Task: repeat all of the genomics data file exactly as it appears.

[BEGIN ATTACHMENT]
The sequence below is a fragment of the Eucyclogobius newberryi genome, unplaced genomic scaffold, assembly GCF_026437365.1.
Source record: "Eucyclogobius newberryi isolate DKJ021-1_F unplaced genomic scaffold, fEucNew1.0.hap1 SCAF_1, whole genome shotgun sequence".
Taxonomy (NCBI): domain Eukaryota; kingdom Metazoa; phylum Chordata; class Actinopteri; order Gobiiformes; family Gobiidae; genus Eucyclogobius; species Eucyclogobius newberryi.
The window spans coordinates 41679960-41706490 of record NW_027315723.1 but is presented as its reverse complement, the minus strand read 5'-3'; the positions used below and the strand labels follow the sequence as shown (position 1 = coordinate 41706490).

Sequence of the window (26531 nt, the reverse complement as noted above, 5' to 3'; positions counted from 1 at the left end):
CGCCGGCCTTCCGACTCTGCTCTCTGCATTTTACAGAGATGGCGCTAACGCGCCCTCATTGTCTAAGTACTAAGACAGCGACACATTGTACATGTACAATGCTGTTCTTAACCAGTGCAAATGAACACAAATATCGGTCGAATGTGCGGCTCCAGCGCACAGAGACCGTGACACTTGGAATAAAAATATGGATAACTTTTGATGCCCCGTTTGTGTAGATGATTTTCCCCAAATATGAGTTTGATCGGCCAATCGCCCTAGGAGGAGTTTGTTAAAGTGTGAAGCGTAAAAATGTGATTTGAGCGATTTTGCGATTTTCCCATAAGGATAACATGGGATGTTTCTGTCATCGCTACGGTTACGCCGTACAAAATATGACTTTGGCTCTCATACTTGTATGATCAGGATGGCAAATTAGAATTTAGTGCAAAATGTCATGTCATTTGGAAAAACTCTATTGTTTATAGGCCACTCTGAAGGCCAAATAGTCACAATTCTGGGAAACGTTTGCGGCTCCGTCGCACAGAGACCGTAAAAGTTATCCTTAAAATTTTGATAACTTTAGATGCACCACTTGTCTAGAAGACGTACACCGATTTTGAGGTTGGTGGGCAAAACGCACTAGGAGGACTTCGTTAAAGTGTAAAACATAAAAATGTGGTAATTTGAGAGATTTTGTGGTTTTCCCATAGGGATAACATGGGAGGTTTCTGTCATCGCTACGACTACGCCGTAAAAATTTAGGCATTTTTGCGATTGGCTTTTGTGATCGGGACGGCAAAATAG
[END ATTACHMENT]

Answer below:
The sequence below is a fragment of the Eucyclogobius newberryi genome, unplaced genomic scaffold, assembly GCF_026437365.1.
Source record: "Eucyclogobius newberryi isolate DKJ021-1_F unplaced genomic scaffold, fEucNew1.0.hap1 SCAF_1, whole genome shotgun sequence".
Taxonomy (NCBI): domain Eukaryota; kingdom Metazoa; phylum Chordata; class Actinopteri; order Gobiiformes; family Gobiidae; genus Eucyclogobius; species Eucyclogobius newberryi.
The window spans coordinates 41679960-41706490 of record NW_027315723.1 but is presented as its reverse complement, the minus strand read 5'-3'; the positions used below and the strand labels follow the sequence as shown (position 1 = coordinate 41706490).

Sequence of the window (26531 nt, the reverse complement as noted above, 5' to 3'; positions counted from 1 at the left end):
CGCCGGCCTTCCGACTCTGCTCTCTGCATTTTACAGAGATGGCGCTAACGCGCCCTCATTGTCTAAGTACTAAGACAGCGACACATTGTACATGTACAATGCTGTTCTTAACCAGTGCAAATGAACACAAATATCGGTCGAATGTGCGGCTCCAGCGCACAGAGACCGTGACACTTGGAATAAAAATATGGATAACTTTTGATGCCCCGTTTGTGTAGATGATTTTCCCCAAATATGAGTTTGATCGGCCAATCGCCCTAGGAGGAGTTTGTTAAAGTGTGAAGCGTAAAAATGTGATTTGAGCGATTTTGCGATTTTCCCATAAGGATAACATGGGATGTTTCTGTCATCGCTACGGTTACGCCGTACAAAATATGACTTTGGCTCTCATACTTGTATGATCAGGATGGCAAATTAGAATTTAGTGCAAAATGTCATGTCATTTGGAAAAACTCTATTGTTTATAGGCCACTCTGAAGGCCAAATAGTCACAATTCTGGGAAACGTTTGCGGCTCCGTCGCACAGAGACCGTAAAAGTTATCCTTAAAATTTTGATAACTTTAGATGCACCACTTGTCTAGAAGACGTACACCGATTTTGAGGTTGGTGGGCAAAACGCACTAGGAGGACTTCGTTAAAGTGTAAAACATAAAAATGTGGTAATTTGAGAGATTTTGTGGTTTTCCCATAGGGATAACATGGGAGGTTTCTGTCATCGCTACGACTACGCCGTAAAAATTTAGGCATTTTTGCGATTGGCTTTTGTGATCGGGACGGCAAAATAG